Stipe Zunic can kick your butt!

stipe euro


In so very many ways.

Bench pressing?

He has put up  570lbs.

Javelin throwing?

He is a two-time All-American.


He is a former Junior World Champion in kickboxing.

stipe boxer


Shot putting?

Hmmm. A couple years ago, you might have had a chance. But since Stipe and his coach at the University of Florida, Steve Lemke, decided sixteen months ago to focus exclusively on that event  Zunic has made quite a bit of progress.

At the time, Stipe was recovering from shoulder and elbow surgery and Coach Lemke hoped, with a lot of hard work, to help him become an 18-meters-plus shot putter who could score points for his team at the 2014 SEC meet.

Turns out he did score points at that meet. In fact, he ended up winning…with a toss of 20.52m.

Then, last August he upped his PR to 20.68m and finished fourth while representing his native Croatia at the European Championships .

After a fall and winter spent refining his technique (Coach Lemke says that Stipe can be inconsistent with his sweep coming out of the back and sometimes gets a little tall in the middle of the ring) Stipe returned to Europe two weeks ago and set a new Croatian national record of 20.67m during the prelims of the European Indoor Championships in Prague.

The Stipe Express was briefly derailed by a jet-lagged night before the finals spent staring sleeplessly at the walls of his hotel room–he finished a disappointing 7th place with a throw of 20.28m–and who could blame him if he showed up at the University of Arkansas for the NCAA Indoor Championships a week later throwing like a man greatly in need of some alone time?

With triple NCAA champion Ryan Crouser of Texas leading a loaded field into Fayetteville, I’m not sure how many people other than Stipe figured he had a chance to win.

But, Stipe’s greatest asset right now in the shot (aside from size, strength, balance, and ridiculous hops) might be the fact that he is so new to the event it doesn’t occur to him that he should not be…well…great at it just yet.

I asked Coach Lemke if he and Stipe were worried about the surface of the ring in Fayetteville (it was  apparently quite rough) and he said that when they practiced at the facility on Thursday the condition of the ring never came up.

“Stipe has great balance and plenty of horsepower,” Lemke told me later,”and he is so new to the event that he didn’t know to worry about the surface of the ring. We never even discussed it.”

Apparently there was no need to, as during the competition on Saturday Stipe broke 20 meters on each of his six throws, including a third-round 20.85m which put him solidly into first until Crouser answered with 20.90m, and a fifth-round 21.11m which put him back into first and allowed him to hold off Crouser’s round six toss of 20.93m.

So when will Stipe finally get some well-deserved rest?

Good question.

With only two weeks until the Texas Relays and two months before another outdoor SEC meet and three months before the outdoor NCAAs and six months before the World Championships in Beijing?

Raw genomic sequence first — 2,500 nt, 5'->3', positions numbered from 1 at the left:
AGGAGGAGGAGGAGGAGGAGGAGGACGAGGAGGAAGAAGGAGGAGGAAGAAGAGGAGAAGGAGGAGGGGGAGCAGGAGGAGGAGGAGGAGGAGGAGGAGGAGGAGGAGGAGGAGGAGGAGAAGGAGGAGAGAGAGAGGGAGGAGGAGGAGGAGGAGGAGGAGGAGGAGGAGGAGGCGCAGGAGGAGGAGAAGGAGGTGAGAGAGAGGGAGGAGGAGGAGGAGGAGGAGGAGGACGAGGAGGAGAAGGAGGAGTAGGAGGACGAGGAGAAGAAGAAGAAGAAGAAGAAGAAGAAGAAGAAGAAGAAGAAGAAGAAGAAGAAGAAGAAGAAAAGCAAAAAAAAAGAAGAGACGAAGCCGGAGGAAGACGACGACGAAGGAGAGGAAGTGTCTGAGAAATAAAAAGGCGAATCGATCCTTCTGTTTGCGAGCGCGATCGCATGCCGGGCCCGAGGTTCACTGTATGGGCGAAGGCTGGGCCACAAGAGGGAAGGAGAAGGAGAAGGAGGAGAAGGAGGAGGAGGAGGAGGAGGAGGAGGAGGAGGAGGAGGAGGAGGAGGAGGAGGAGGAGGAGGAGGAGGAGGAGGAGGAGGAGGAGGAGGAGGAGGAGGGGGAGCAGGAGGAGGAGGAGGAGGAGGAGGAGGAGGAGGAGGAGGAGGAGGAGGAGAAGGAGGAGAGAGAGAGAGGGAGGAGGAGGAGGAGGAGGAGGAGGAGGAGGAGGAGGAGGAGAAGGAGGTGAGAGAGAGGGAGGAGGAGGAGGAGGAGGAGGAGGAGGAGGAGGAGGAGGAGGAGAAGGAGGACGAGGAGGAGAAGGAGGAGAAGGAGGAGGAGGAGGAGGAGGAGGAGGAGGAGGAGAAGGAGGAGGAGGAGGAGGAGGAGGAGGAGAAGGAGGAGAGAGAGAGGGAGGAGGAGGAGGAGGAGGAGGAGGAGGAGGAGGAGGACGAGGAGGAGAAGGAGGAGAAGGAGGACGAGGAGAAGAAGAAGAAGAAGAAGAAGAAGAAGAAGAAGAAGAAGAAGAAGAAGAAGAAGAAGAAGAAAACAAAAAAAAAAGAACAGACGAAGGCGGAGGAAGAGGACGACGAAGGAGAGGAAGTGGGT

That’s a lot of asses waiting to be kicked.

Rest will just have to wait.








John Smith loses an argument…and gains an NCAA champion

raven ncaa

Okay, I don’t know if it was a full-blown argument.

But John Smith, throws coach at Southern Illinois University, is a man who makes decisions based on data. So, if you are going to disagree with him, especially on something as important as how to get ready to throw bombs at the NCAA Indoor Championship, well…you’d better present a solid case.

According to Coach Smith, 80% of throwers perform better in big meets if they lift the day before. So when it came time to set up a training schedule for freshman phenom Raven Saunders as she prepared for last Saturday’s competition in Fayettville, he naturally penciled her in  for a lifting session on Friday.

It turns out, however, that during her national-record-setting high school career Raven had become accustomed to lifting two days prior to a big competition and then resting completely the day before. It worked for her then, and she insisted to Smith that, in spite of his data, it would work for her now.

The resulting impasse was finally settled when Smith called Raven’s high school coach, who confirmed that Raven responded well after lifting two days prior to a competition.

Smith caved, and told me later that the recommendations of Raven’s high school coach “likely won her a title.”

It turns out that Saunders needed every bit of whatever it is you get from peaking properly, as LSU’s Tori Bliss (who, by the way, attended the same high school as Coach Smith) blasted a fifth round PR of 18.32m to knock Raven and her third round best of 18.22m into second place on Saturday.

After Tori’s distance was announced, Smith told himself that he was “about to find out what I’ve got here.”

“When someone hits a PR ahead of you, you either die or attack,” he said afterwards.

Apparently preferring the latter, Raven barged into the ring and notched her own PR–an 18.62m bomb that was long enough to withstand Tori’s final round 18.47m.

One other bit of preparation may also have made a big difference for Raven.

In the weeks leading up to the NCAA Championships, Smith was told by a fellow coach that the newly-poured concrete rings in Fayettville were extremely rough.

To acclimate his throwers to a slow surface, he attached a toe board to a hammer insert and placed it on a mondo surface. For two weeks leading up to to the NCAA’s, that is what his throwers practiced on.

It took a while to get used to it, but based on the results (four All-American finishes) Smith’s throwers seemed well prepared on their arrival in Arkansas.



The Prospect from Prospect Comes Up Big

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So I’m at the Illinois state track meet a few years ago and on the day of the prelims it is cold and raining and the discus flights are delayed several hours. They finally start warmups for the flight that my athlete is in, and it is slow going.

Every kid has to wipe off the ring before his warmup throw, and even then the footing is dicey.

So, of course, the official in charge of this particular flight ignores the conditions and strictly enforces a 20-minute warmup period, which means that each kid gets in the ring twice.

My kid, who had come up big at the sectional the week before when he threw a PR of 155′ to qualify for the state meet, was totally rattled by the situation. The disc looked like it weighed about twelve pounds  when it left his half-frozen hand, and the best he could muster on his three prelim throws at state was 135 feet.